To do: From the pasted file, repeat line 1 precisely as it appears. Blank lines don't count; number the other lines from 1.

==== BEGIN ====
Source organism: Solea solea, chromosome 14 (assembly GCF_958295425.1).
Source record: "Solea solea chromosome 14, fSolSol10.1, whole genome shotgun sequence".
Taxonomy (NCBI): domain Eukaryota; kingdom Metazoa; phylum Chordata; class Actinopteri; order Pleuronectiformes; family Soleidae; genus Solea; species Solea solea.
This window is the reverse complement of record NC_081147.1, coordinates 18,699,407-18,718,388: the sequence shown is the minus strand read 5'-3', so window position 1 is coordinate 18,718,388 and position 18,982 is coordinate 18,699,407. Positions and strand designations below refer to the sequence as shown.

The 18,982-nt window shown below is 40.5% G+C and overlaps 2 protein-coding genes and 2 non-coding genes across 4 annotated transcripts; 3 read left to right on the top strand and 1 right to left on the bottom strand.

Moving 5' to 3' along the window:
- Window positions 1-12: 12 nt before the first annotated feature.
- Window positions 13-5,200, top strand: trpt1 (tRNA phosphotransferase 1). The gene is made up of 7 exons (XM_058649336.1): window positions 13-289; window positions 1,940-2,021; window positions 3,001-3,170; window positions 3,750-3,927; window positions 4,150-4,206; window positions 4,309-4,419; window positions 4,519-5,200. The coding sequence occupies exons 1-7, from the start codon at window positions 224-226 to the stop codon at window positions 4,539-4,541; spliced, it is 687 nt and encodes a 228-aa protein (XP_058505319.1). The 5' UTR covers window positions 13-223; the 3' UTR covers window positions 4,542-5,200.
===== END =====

Source organism: Solea solea, chromosome 14 (assembly GCF_958295425.1).